Refusal of therapy is ethically acceptable for competent adults. Practitioner opinions regarding refusal of therapy in pediatric cancer patients has not been widely studied. This is the largest survey of oncology practitioners assessing support for refusal of chemotherapy.
Pediatric oncology nurses/physicians were asked: “As their provider I would support refusal of chemotherapy by a family,” with the following options: “Never support refusal,” “Always support refusal,” or “Support for refusal would depend on cure rate, age, or both.” Variables assessed were: age (0 to 7, 8 to 13, 14 to 17 y) and cure rate (0% to 33%, 34% to 66%, 67% to 100%).
A total of 957 practitioners responded. Fifty-six percent, 31%, and 0.2%, respectively, stated their support of chemotherapy refusal depended on “age and cure rate,” “cure rate alone,” or “age alone.” Two percent and 11% indicated they would “always” or “never” support refusal, respectively. For a “modest” or “good” cure rate, support for refusal was <20%, whereas for a “poor” cure rate, the majority would support a family’s refusal (53% to 78% age dependent). Within each cure rate, respondents were more likely to support refusal for older patients (P<0.001).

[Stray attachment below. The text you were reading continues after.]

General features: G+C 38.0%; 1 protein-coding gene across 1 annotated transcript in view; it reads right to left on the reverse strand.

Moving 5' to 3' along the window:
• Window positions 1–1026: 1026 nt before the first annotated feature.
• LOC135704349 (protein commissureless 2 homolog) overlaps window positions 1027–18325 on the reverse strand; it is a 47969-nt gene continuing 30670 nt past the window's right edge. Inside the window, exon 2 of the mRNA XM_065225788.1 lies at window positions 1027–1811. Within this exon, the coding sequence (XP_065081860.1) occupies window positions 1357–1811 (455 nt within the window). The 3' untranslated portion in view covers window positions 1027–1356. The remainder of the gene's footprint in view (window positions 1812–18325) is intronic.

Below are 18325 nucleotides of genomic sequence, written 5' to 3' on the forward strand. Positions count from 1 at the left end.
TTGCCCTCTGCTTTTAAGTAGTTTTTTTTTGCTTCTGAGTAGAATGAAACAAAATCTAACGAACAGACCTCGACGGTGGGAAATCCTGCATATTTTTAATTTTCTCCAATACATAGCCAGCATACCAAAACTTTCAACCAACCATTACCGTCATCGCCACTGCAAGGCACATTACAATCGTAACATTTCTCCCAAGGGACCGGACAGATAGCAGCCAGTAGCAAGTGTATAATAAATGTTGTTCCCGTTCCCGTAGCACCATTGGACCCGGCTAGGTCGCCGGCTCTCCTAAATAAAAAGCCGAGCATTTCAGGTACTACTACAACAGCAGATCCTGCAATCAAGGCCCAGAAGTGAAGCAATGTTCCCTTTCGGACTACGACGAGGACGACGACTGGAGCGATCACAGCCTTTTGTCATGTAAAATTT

The majority of practitioners surveyed viewed parental refusal of chemotherapy for children with a moderate or good expected cure rate as unacceptable, but were more accepting of refusal with a poor prognosis, especially for teenagers.
*Department of Pediatrics, Rush University Medical Center
†Department of Pediatrics, Section of Hematology/Oncology, University of Chicago
§University of Chicago Medical School, Chicago, IL
‡Department of Pediatrics, University of Michigan, Ann Arbor, MI
The authors declare no conflict of interest.
Reprints: Paul M. Kent, MD, Department of Pediatrics, RUSH University Medical Center, 1725 W Harrison St, Suite 710, Chicago, IL 60612 (e-mail: email@example.com).
Received April 30, 2014
Accepted September 4, 2014